David Bourget (Western Ontario)
David Chalmers (ANU, NYU)
Rafael De Clercq
Jack Alan Reynolds
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Philosophy and Public Affairs 16 (2):193-194 (1987)
I did not, as James Sterba writes, claim to have explained "the asymmetry view." I claimed that, since my suggested explanation makes it impossible to solve the Paradox of Future Individuals, "we must abandon" one of its essential premises (my p. i52). Sterba's main claim is that my suggested explanation "does not so much explain or justify the [asymmetry] view as simply restate it." Is this so? My explanation assumed (W) that an act cannot be wrong if it will not be bad for any of the people who ever live.' Sterba asks why we should not appeal instead to one of my Wide Principles, which are concerned with possible effects on people who might have lived. And he suggests that, since "the only ground" for preferring (W) is that it explains the asymmetry view, (W) cannot explain this view. There are other grounds for appealing to (W), such as those provided by certain theories about the nature of moral reasoning. On Scanlon's theory, for example, our fundamental moral motive is "to be able to justify one's actions to others on grounds that they could not reasonably reject.'" We may claim that, on such a theory, an act cannot be wrong unless it will affect someone in a way that cannot be justified unless there will be some complainant whose complaint cannot be answered. Similarly, Brandt suggests that, by the phrase "is morally wrong," we should mean "would be prohibited by any moral code which all fully rational persons would tend to support... for the society of the agent, if they expected to spend a lifetime in that society."> It seems likely that, on the chosen..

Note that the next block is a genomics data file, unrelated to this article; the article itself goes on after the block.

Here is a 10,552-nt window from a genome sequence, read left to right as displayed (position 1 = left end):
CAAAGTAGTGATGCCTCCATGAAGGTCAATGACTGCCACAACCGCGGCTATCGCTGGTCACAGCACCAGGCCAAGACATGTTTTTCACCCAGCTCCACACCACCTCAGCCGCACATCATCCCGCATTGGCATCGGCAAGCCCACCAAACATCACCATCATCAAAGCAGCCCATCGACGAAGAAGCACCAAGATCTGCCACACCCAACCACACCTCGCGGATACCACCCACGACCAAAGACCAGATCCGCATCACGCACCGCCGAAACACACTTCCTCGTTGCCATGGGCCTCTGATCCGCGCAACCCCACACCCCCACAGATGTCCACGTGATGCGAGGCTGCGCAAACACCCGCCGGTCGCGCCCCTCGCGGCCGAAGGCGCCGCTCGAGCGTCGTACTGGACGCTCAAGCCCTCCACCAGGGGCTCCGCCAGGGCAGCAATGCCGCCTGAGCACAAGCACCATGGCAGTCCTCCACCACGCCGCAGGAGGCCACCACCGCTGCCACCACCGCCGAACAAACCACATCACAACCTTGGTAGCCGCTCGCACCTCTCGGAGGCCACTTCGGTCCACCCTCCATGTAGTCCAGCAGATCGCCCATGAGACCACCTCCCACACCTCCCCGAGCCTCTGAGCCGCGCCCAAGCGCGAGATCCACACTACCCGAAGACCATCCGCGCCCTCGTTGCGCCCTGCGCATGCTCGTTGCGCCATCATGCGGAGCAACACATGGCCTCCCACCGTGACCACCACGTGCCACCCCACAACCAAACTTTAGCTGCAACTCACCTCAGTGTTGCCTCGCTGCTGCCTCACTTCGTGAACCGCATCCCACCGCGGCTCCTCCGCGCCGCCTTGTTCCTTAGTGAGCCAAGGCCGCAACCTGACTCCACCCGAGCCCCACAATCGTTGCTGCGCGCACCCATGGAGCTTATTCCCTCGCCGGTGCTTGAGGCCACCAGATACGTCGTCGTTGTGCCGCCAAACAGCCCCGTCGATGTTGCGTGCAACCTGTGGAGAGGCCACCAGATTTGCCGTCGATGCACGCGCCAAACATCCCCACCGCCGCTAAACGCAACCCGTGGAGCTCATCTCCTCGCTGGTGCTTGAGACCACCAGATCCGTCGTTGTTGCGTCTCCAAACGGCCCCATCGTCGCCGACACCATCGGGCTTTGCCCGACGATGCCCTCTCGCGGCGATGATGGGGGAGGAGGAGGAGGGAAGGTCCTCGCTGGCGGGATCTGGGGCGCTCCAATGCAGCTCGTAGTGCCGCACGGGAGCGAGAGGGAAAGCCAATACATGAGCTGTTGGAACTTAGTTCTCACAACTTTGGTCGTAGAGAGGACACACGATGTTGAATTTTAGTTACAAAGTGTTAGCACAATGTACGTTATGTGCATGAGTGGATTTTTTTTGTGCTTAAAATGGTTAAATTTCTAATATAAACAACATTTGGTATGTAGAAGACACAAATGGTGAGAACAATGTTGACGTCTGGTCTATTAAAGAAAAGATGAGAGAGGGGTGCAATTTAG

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Elizabeth Harman (2004). Can We Harm and Benefit in Creating? Philosophical Perspectives 18 (1):89–113.
Melinda A. Roberts (2011). The Asymmetry: A Solution. Theoria 77 (4):333-367.
Melinda A. Roberts (2011). An Asymmetry in the Ethics of Procreation. Philosophy Compass 6 (11):765-776.
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